“It has been an 'interesting' year for DOE HEP program" stated one of the exhibits that Dennis Kovar, Associate Director of Science for High Energy Physics showed to the High Energy Physics Advisory Panel at its November 13 meeting. Kovar presented a broad overview of DOE’s High Energy Physics Program, with many of his remarks focusing on the funding outlook. Joseph Dehmer, Director of the National Science Foundation's Division of Physics, also addressed the advisory panel, updating them on several NSF projects.
Despite an initial promising outlook, last year's FY 2008 budget for the DOE High Energy Physics Program dropped by 8.5 percent or $63.5 million from the previous year, from $751.8 million to $688.3 million. The Administration requested $782.3 million. No money was provided for the NOvA program at the Tevatron, and only $15.0 million of the original $60.0 million request was allocated for International Linear Collider R&D. Despite receiving $94 million less than requested, Kovar informed the advisory panel that "most serious impacts were mitigated," and that given the context, the program had a "productive year." Additional money provided to the program through a later supplemental funding bill had been "absolutely crucial."
In February, the Administration requested $805.0 million for the High Energy Physics program for FY 2009, an amount that Under Secretary for Science Ray Orbach then said "gets us back on track." House and Senate appropriators approved this funding in their initial versions of the FY 2009 Energy and Water Development Appropriations bill. The final version of the bill has not yet been passed.
At present, the Tevatron is expected to run for the first six months of FY 2009 under the continuing resolution. The Large Hadron Collider project will be supported, although there will be no growth. Some projects will be delayed, including APAF, although DOE will proceed with the Joint Dark Energy Mission (a future FYI will provide a JDEM update.)
Looking ahead to the completion of the FY 2009 funding bill, Kovar said projections show that the "impacts are really significant" if Congress were to continue FY 2008 funding through September 2009. DOE estimates a reduction-in-force of 175 to 200 employees at the labs, operation of the Tevatron would be terminated at the end of six months, and the NOvA project canceled. Recent indications from Capitol Hill point to a satisfactory outcome for the FY 2009 appropriations cycle, a subject that will be covered in a future FYI.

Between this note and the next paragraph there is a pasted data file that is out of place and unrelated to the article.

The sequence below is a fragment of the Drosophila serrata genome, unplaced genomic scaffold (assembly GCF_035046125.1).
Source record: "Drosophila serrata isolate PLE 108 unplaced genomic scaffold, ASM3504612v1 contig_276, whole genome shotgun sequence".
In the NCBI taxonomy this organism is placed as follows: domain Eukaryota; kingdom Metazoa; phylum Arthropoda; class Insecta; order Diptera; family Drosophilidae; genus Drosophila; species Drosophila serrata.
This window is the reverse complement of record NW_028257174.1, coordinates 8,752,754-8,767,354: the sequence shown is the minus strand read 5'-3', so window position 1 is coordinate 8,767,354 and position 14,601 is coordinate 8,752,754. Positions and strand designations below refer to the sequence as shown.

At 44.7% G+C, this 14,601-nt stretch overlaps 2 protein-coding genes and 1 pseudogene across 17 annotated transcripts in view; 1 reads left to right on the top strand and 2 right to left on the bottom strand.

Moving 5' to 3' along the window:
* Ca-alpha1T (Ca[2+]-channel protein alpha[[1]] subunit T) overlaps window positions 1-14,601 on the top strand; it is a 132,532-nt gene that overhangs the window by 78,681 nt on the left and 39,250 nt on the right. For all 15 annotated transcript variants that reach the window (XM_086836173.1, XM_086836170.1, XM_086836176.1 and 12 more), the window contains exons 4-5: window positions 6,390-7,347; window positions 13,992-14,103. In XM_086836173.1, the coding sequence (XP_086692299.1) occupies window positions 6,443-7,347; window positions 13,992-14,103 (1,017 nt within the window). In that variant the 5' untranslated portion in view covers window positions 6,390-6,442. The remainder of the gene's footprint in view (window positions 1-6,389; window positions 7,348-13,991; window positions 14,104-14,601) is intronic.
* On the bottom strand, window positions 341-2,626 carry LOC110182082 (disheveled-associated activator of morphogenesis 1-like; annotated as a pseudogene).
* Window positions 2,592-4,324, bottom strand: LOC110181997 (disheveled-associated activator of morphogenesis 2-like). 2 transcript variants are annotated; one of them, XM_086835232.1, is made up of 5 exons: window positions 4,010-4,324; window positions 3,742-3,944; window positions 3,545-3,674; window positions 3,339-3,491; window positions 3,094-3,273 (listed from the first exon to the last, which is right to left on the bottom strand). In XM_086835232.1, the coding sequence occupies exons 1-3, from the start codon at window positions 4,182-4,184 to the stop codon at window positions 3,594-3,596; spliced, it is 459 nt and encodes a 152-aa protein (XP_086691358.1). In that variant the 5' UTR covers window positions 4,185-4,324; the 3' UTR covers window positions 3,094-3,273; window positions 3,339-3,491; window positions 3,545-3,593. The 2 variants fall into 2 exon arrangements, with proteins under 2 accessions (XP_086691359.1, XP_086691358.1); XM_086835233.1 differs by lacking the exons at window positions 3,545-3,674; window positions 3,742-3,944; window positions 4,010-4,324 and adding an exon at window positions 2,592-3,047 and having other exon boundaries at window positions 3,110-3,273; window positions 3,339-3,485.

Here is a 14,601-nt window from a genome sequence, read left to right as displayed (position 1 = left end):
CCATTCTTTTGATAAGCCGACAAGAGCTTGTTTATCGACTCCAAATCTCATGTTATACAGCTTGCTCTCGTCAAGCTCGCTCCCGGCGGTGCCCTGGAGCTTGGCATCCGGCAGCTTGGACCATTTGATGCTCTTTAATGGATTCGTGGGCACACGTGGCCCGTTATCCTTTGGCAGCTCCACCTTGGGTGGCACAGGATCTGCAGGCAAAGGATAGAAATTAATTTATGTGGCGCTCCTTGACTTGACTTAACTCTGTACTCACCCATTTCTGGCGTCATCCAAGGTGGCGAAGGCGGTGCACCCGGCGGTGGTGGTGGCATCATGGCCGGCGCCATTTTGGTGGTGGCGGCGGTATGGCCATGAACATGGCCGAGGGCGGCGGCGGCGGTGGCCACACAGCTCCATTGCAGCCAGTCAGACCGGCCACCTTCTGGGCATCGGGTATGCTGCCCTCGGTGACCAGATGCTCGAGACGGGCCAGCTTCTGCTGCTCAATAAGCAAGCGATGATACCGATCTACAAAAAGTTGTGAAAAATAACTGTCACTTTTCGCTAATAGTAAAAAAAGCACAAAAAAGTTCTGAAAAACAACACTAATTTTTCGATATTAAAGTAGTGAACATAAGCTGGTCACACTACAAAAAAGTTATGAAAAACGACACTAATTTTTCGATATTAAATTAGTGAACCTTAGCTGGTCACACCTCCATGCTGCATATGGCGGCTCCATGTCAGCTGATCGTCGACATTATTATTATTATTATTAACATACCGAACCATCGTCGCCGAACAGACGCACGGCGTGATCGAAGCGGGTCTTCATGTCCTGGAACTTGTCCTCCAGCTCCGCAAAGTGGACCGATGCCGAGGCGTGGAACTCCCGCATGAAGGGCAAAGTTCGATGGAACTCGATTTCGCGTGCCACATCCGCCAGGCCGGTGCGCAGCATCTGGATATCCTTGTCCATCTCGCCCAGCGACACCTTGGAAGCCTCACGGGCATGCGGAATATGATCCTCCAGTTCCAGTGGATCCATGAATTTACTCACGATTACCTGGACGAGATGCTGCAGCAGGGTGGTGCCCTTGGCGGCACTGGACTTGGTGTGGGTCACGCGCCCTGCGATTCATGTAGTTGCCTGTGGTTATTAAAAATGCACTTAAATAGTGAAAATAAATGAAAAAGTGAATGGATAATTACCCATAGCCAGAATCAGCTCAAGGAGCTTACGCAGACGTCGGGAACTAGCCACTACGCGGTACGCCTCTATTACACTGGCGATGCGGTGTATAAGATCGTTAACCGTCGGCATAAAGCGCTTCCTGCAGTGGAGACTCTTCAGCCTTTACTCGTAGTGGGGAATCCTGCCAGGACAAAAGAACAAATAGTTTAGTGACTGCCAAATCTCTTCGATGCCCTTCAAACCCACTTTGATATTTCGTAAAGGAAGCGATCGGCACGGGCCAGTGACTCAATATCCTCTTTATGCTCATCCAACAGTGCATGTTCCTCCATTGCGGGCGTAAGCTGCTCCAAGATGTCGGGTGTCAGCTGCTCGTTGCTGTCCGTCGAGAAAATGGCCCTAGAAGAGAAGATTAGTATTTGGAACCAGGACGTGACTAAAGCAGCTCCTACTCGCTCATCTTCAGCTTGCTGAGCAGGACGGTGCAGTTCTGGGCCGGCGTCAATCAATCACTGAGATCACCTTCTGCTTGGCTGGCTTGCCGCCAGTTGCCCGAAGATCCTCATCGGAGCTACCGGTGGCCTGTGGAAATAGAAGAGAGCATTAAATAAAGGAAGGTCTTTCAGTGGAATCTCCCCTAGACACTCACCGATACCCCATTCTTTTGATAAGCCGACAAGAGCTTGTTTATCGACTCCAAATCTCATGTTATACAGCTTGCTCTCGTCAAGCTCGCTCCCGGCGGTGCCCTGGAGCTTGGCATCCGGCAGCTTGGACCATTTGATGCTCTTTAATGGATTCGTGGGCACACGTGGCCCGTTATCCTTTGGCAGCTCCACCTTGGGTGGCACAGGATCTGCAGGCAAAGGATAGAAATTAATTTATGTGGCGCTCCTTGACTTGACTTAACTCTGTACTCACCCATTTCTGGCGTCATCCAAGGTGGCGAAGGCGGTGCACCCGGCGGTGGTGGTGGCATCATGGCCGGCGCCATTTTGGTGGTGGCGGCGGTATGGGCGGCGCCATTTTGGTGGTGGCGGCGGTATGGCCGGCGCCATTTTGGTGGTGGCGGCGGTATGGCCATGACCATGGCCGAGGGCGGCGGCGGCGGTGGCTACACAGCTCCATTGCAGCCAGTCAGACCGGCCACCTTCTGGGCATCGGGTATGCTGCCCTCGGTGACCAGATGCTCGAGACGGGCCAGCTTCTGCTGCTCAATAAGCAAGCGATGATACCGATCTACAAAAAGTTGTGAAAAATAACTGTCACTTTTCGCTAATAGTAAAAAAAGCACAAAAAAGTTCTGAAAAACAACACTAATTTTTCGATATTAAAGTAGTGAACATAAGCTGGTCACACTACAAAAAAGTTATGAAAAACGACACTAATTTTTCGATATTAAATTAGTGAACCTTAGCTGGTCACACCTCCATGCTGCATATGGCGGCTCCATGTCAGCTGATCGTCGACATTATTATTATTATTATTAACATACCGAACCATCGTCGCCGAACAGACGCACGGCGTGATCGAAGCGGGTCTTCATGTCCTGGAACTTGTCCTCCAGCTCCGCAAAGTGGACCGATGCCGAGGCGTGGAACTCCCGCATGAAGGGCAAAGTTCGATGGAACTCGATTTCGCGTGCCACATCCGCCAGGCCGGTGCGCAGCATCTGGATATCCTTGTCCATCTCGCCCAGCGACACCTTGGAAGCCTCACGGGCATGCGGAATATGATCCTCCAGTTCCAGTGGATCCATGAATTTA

Plans are now underway for the incoming Obama Administration. The High Energy Physics Program has prepared a transition document for the new Administration. DOE is also in the process of preparing a variety of FY 2010 funding plans.
Kovar praised the B-Factory as "a success story" and called the Tevatron's run "outstanding." The Large Hadron Collider is expected to resume its run in May, Kovar saying that the "LHC is a high priority," regardless of the program's budget. Planning is continuing for the International Linear Collider with more constrained funding. While neutrino physics funding is not at its planned level, it is satisfactory at present, with Kovar saying that if FY 2008 funding continues more than six months into FY 2009 that it would cause really significant impacts. DOE has met with NASA and the Office of Management and Budget on JDEM, with Kovar stating, the "bottom line is we have put together a plan."
Joseph Dehmer, Director of the National Science Foundation's Physics Division, also addressed HEPAP. Dehmer said he did not have any information on the budget, adding that it was "a little nerve-racking" in looking ahead to budget levels ranging from even less money than the division now has to a rather large increase. He briefed the advisory panel on the Ice Cube Neutrino Observatory that is expected to be finished in two or three years, the Advanced LIGO Observatory upgrade, and the design process and water pumping status of the Deep Underground Science and Engineering Laboratory in South Dakota.